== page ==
The White House is releasing the numbers of people who have signed up for a health insurance plan through the Obamacare exchanges on Wednesday.
Fewer than 27,000 people have successfully signed up for health insurance through the glitch-plagued federal Obamacare website, the White House said Wednesday, giving Americans their first official glimpse of just how many people have managed to buy insurance through HealthCare.gov.
The White House also said that just over 106,000 people signed up for insurance through Obamacare overall since open enrollment's Oct. 1 launch, with the vast majority of them — more than 79,000 people — enrolling through state-run exchanges.
That is despite the fact that the federal website, whose rollout was plagued by technical woes the Obama administration is still scrambling to fix, is used by 36 states.
And the figure was barely one-fifth of the nearly 500,000 people administration officials had projected would sign up the first month of Obama's signature program, a numerical rebuke to the administration's ability to deliver on its promise. The 106,185 people who made it all the way through to selecting a plan represent just 1.5 percent of the 7 million people the administration hopes to enroll by next year.
Health and Human Services Secretary Kathleen Sebelius said things will get better, and quickly. "There is no doubt the level of interest is strong," she said.
Close to 1 million Americans — 975,407, the White House said — had made it through the application process on the national and state exchanges and gotten eligibility determinations but had not yet selected an insurance plan, according to Wednesday's numbers. About half are within sight of having their plans lined up for the start of next year, the administration said.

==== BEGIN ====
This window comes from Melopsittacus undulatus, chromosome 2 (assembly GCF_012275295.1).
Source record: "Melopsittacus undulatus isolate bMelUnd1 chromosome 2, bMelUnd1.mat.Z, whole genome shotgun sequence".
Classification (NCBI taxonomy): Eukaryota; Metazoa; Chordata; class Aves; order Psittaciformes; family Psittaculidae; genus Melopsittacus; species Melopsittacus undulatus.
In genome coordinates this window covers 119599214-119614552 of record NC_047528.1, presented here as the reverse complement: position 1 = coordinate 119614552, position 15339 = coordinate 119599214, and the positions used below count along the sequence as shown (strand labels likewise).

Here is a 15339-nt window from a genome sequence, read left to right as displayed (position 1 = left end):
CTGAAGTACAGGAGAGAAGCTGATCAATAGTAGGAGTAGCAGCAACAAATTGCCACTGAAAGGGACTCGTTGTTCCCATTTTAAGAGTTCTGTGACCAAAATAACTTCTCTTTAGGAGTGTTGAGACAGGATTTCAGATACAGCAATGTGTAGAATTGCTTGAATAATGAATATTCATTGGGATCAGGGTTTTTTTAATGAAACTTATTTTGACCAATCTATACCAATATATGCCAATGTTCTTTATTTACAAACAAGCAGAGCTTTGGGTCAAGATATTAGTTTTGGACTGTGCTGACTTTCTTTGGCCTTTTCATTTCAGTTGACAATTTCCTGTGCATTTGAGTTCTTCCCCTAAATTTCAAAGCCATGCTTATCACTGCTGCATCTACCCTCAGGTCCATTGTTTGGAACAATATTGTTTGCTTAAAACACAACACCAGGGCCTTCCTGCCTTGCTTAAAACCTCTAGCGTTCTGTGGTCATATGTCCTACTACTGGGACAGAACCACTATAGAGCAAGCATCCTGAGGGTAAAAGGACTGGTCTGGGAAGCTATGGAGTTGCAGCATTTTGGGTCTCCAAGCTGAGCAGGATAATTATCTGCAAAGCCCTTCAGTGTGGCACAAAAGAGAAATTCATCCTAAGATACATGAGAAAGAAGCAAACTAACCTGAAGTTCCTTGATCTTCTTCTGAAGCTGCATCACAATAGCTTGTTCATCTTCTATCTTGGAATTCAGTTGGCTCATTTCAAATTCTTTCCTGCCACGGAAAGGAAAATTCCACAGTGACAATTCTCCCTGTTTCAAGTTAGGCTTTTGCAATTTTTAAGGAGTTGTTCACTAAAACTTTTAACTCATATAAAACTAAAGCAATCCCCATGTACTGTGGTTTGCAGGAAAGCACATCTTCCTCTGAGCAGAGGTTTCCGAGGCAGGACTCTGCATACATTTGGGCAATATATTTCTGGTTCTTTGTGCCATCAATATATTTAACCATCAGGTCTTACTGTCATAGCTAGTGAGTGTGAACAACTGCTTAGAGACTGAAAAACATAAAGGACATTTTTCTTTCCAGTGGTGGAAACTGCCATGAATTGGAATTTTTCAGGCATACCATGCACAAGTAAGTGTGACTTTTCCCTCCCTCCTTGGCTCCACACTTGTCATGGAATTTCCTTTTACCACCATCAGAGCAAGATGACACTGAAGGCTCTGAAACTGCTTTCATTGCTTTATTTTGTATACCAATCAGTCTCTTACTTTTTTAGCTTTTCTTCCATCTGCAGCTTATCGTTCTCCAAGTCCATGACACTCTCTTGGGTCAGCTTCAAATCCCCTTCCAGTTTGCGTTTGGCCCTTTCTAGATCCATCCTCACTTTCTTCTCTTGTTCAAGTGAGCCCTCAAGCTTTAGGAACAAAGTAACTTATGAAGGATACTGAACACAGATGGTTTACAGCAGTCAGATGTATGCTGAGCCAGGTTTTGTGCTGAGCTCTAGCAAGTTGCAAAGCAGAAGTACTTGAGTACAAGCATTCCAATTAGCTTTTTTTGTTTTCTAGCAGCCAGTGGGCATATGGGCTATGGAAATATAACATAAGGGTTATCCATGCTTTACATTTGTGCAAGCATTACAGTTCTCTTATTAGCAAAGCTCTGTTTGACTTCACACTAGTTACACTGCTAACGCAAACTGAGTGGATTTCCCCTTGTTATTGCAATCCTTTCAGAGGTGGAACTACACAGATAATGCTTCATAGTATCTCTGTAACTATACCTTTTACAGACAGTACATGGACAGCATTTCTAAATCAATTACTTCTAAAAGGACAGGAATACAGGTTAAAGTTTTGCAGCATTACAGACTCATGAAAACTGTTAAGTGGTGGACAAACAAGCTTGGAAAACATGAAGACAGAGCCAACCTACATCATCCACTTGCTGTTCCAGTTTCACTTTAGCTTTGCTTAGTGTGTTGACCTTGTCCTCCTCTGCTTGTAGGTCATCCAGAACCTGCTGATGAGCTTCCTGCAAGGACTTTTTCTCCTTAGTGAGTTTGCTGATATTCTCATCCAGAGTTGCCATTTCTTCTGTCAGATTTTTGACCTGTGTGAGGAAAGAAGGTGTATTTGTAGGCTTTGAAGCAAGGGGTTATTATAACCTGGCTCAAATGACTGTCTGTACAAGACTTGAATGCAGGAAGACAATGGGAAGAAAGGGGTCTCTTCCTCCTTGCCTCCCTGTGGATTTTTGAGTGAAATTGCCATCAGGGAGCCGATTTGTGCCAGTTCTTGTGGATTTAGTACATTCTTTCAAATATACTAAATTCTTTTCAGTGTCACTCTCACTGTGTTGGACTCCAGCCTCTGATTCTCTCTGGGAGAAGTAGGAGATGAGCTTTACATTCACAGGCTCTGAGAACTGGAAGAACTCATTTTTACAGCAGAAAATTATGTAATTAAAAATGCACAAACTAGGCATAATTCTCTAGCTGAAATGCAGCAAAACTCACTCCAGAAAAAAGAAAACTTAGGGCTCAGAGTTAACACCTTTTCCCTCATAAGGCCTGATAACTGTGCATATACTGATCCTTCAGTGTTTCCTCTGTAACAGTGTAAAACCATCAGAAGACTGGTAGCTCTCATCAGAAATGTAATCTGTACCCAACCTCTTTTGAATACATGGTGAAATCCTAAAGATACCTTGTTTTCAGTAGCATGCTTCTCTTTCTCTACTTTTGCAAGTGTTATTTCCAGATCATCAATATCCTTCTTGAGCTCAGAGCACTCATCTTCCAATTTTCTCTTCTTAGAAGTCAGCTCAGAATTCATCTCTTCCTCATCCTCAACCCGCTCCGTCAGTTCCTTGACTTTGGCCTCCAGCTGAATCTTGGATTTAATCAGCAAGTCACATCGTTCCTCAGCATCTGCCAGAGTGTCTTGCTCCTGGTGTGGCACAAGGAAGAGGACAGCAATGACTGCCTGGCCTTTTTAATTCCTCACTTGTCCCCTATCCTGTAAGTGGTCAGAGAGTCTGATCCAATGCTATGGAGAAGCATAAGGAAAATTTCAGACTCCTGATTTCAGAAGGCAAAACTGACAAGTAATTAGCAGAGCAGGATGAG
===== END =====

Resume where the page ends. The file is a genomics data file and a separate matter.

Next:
Close to 400,000 more had been found eligible for Medicaid or the Children's Health Insurance Program, it added.
The numbers landed amid a political storm on Capitol Hill. Democrats who had hoped to run for re-election next year on the success of the health care law are increasingly worried.
It's not only the website woes, but a wave of cancellation notices hitting constituents whose individual health insurance policies don't measure up to the law's requirements. Senate Majority Leader Harry Reid, D-Nev., has scheduled an all-Democrats meeting Thursday with White House health care officials.
The administration has staked its credibility on turning the website around by the end of this month. From the president on down, officials have said that HealthCare.gov will be running smoothly for the vast majority of users by Nov. 30.
Some outside experts are concerned. "People are starting to get nervous because there is not enough indication from the government that things are on track," said Caroline Pearson, who runs the health reform practice at Avalere Health, a market analysis firm. "You wonder if there are still underlying programming problems that are causing the system to shut down when volume is high."
Administration officials have not specified what "running smoothly" means, or what would constitute the "vast majority" of users.